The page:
Now Angel is across the country in Brooklyn. She’s getting used to living with her uncle Spence and exploring the Flatbush neighborhood that’s now home. She’s trying to figure out who she is when she doesn’t have Darius telling her everything she’s doing right–or wrong–and who she is when she doesn’t have her younger brother Amir or the triplets to take care of.

After that horrible night and the argument that changed everything, Angel know she needs to heal. She just isn’t sure if she deserves to yet.

As she makes new friends and discovers books and music that feel like they were made for her, Angel starts to realize her world could be bigger than her family, bigger than Darius. For the first time in years, Angel has space to be anything she wants to be–once she figures out who that is in Vinyl Moon (2022) by Mahogany L. Browne.

Find it on Bookshop.

Set over the course of a school year, Vinyl Moon is a deceptively short novel with quick vignette-like chapters narrated by Angel as she gets situated and begins to feel at home in Brooklyn. Free verse poems are interspersed with the prose highlighting different elements of the story and adding a lyrical quality to this unique reading experience. The audiobook is narrated by Bahni Turpin (quickly becoming one of my favorite voice actors) who does a fantastic job bringing Angel’s world–and her voice–to life.

Angel and most characters are Black. Angel’s classmates include characters across the LGBTQ+ spectrum with a variety of lived experiences including a single mother finishing high school, secret poets and DJs, and alternatives to college with potential love interest Sterling who is in the ROTC. The story is also deeply and authentically grounded in its New York City setting and specifically Brooklyn as Angel explores many neighborhood instituations that local readers will readily recognize.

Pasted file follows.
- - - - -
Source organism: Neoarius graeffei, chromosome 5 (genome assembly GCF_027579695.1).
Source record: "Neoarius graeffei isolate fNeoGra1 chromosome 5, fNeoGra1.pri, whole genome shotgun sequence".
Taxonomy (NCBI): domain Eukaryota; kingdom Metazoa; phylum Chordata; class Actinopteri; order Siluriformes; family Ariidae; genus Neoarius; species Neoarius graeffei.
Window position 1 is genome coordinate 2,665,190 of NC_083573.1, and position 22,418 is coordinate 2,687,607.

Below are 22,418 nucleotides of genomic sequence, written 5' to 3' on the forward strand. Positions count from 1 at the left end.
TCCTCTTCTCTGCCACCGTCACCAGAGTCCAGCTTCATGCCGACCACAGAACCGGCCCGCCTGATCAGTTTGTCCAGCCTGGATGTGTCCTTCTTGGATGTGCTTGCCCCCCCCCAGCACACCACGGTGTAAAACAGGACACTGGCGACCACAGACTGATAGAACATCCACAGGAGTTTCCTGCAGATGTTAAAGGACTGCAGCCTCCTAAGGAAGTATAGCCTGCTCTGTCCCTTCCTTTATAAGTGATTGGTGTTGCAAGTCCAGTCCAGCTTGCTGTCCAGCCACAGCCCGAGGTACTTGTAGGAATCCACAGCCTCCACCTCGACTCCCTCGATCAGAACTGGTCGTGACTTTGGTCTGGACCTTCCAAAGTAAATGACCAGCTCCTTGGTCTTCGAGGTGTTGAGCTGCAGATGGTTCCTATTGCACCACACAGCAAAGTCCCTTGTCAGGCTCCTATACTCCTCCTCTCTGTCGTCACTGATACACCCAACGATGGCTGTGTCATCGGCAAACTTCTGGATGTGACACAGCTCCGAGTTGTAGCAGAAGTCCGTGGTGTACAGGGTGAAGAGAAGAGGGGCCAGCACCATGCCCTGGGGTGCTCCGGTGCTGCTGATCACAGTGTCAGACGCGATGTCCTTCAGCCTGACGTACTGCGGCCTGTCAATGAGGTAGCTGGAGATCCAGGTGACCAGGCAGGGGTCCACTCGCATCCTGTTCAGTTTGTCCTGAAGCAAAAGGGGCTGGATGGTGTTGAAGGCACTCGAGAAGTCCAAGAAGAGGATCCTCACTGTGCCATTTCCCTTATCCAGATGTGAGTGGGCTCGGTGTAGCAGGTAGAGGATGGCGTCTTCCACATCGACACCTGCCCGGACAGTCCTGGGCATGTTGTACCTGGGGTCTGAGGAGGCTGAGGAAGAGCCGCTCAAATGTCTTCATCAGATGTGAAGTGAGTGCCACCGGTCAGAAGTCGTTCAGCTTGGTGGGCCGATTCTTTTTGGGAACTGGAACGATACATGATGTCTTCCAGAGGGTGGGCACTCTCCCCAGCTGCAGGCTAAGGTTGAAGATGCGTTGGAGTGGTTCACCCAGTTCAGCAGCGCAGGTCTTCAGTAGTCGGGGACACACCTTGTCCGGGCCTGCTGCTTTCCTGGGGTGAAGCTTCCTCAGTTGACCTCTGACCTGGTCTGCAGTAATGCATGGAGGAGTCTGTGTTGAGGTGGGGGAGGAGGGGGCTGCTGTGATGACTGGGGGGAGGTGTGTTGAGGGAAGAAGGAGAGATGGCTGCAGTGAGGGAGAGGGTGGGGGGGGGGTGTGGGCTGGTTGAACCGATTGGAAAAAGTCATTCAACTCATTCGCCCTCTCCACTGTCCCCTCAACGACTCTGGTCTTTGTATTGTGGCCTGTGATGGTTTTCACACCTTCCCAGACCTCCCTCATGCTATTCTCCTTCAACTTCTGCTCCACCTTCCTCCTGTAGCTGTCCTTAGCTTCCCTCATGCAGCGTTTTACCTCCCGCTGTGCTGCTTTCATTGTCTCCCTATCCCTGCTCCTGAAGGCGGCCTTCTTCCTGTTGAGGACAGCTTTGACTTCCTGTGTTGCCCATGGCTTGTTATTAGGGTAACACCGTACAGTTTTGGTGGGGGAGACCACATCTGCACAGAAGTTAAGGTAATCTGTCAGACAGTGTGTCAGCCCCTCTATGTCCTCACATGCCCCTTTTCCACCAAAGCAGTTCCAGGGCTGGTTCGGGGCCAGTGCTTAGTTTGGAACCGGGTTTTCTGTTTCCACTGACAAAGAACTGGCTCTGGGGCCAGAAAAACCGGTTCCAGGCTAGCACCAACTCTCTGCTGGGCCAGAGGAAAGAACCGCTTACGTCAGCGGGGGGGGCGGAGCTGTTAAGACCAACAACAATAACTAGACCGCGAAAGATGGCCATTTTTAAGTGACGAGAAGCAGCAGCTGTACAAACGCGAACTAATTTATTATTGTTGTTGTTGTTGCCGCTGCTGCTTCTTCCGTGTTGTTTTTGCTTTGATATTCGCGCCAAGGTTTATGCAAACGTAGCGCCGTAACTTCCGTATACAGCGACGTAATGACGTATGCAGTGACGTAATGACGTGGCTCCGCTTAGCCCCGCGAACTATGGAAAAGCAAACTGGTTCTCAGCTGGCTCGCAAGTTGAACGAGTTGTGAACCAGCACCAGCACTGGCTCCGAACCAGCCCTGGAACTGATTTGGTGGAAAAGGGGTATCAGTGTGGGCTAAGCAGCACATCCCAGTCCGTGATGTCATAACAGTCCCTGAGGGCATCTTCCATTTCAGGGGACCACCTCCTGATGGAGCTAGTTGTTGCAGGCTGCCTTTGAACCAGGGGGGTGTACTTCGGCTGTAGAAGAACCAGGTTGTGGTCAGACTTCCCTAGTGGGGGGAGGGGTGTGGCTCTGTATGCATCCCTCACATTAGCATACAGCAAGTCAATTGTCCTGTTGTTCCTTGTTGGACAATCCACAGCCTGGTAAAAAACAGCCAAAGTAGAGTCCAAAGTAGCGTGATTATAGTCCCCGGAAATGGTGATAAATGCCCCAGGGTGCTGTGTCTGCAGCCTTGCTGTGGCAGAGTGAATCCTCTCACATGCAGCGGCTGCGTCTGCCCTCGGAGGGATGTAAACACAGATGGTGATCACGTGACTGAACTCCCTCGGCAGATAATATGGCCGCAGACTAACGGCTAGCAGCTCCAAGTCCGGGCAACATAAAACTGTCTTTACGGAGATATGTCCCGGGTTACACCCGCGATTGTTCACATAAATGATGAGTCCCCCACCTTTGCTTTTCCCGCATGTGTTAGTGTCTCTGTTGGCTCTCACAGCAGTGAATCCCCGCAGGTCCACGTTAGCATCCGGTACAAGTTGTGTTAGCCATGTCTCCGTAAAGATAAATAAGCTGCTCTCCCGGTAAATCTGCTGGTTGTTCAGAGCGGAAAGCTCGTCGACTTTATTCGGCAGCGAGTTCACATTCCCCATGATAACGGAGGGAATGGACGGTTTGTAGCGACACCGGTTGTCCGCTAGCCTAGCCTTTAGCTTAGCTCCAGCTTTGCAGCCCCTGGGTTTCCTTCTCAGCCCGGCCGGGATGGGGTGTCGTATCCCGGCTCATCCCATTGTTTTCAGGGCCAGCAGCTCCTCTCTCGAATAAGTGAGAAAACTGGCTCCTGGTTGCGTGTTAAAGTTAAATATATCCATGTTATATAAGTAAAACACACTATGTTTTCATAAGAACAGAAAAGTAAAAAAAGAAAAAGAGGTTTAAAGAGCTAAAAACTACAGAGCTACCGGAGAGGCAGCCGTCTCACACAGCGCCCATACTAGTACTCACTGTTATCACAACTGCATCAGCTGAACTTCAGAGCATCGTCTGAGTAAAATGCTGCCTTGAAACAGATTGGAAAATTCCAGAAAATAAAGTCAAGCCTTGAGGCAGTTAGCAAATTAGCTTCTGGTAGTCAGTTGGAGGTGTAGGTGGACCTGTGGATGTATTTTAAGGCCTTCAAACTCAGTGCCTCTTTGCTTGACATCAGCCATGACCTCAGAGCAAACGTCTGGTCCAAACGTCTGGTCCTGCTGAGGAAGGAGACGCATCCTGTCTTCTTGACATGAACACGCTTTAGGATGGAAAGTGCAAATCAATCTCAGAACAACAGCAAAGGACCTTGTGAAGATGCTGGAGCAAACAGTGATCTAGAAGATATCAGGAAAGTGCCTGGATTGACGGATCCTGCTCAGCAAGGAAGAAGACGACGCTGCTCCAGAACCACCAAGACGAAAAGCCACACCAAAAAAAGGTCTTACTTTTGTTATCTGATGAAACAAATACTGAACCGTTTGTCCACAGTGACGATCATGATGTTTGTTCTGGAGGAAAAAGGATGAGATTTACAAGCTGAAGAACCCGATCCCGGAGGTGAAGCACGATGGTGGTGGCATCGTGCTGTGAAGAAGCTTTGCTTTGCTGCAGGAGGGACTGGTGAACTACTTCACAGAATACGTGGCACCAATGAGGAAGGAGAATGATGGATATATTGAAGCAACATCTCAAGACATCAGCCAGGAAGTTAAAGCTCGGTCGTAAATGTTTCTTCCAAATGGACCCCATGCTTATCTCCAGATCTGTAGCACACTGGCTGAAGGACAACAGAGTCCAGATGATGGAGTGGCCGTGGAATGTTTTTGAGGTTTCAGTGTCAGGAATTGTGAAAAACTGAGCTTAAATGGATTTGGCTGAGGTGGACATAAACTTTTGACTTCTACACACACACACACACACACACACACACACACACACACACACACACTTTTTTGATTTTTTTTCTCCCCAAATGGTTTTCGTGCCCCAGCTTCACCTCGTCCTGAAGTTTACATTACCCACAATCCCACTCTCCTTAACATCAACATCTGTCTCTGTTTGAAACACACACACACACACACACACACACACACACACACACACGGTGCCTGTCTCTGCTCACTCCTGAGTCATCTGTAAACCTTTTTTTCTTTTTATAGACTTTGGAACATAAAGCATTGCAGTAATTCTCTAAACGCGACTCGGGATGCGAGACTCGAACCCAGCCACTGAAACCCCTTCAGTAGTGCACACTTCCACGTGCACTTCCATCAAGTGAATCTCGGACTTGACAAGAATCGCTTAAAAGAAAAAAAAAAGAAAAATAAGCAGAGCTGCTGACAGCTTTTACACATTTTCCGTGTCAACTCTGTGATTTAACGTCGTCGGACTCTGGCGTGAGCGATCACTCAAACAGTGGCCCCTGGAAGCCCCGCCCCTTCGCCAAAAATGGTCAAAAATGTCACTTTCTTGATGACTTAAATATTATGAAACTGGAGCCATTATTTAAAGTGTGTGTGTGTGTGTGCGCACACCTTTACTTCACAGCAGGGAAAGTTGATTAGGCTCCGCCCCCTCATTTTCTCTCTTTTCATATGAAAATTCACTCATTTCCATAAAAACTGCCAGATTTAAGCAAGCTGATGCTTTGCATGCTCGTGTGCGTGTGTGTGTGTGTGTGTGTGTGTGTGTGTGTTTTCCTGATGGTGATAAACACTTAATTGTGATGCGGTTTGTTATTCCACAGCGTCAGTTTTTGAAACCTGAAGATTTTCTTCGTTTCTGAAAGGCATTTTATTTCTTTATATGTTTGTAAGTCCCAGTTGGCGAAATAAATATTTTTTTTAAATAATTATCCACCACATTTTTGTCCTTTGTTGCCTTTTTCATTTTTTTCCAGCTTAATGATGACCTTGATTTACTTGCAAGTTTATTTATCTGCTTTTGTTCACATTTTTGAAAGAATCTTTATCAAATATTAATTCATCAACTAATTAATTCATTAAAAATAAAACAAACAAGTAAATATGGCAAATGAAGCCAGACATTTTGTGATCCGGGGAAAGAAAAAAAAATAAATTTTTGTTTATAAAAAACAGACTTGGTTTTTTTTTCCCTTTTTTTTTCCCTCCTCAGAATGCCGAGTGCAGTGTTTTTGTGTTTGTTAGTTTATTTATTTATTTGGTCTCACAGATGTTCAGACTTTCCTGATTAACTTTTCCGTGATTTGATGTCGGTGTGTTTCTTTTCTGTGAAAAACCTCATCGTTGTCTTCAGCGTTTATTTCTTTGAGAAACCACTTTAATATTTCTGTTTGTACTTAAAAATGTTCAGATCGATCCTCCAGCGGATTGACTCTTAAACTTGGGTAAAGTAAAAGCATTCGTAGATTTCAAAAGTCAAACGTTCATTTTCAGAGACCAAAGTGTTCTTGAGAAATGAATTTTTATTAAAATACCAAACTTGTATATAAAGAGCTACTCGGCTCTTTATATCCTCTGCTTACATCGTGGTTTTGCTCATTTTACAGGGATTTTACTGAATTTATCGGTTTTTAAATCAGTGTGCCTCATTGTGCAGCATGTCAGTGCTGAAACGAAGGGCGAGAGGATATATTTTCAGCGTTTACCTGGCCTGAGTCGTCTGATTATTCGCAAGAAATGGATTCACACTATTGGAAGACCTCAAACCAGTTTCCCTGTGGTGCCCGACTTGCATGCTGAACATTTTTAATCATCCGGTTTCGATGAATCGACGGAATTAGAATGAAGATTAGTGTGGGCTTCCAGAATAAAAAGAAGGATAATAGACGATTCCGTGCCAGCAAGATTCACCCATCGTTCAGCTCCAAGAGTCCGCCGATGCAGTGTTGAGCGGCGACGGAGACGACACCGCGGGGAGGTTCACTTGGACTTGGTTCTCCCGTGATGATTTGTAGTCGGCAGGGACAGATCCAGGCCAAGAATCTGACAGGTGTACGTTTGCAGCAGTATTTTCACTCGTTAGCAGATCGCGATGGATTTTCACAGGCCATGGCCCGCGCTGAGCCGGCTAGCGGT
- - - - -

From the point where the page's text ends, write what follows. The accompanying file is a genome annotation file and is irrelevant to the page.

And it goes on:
The novel features flashbacks that slowly unpack exactly what happened to get Angel to Brooklyn and her complicated past with her family. As she gains distance from everything that happened with Darius, Angel begins to understand what happened and her agency in making sure it does not happen again. New friendships, her uncle, and support from teachers at her new school also help Angel view her fraught relationship with her mother in a new light and realize some relationships are worth saving.

My favorite part of Vinyl Moon is Angel’s journey to understand her own past while discovering a love for books, poetry, and music–Browne presents this plot thread with joy and passion as Angel’s world starts to expand. As Angel observes, “It’s not that I don’t like reading. I’ve just never had room to do anything for myself.”–a sentiment that applies to so many people making their way back to (or discovering) things they love.

Vinyl Moon is empowering, hopeful, and not to be missed. Highly recommended.

Possible Pairings: The Poet X by Elizabeth Acevedo, A Girl Like That by Tanaz Bhatena, Happily Ever Afters by Elise Bryant, Tell Me Three Things by Julie Buxbaum, Lawless Spaces by Corey Ann Haydu, Their Eyes Were Watching God by Zora Neale Hurston, Every Body Looking by Candice Iloh, An Emotion of Great Delight by Tahereh Mafi, The Bluest Eye by Toni Morrison, When I Was the Greatest by Jason Reynolds, Push by Sapphire, Genesis Begins Again by Alicia Williams

Book of Night: A Chick Lit Wednesday Review

“That’s what good con artists did. They didn’t need to convince you of anything, because you were too busy convincing yourself.”

Book of Night by Holly BlackCharlie Hall remembers the way things were before magic was real. Her life would have taken a different course without shadow magic and the underground market it created for stolen shadows, arcane spells, and–most importantly for Charlie–hidden knowledge. She might have become a different woman if she didn’t move so quickly from small cons to the much bigger cons of stealing long hidden, very dangerous spells.

But some bullets can’t be dodged. You have to take the hit.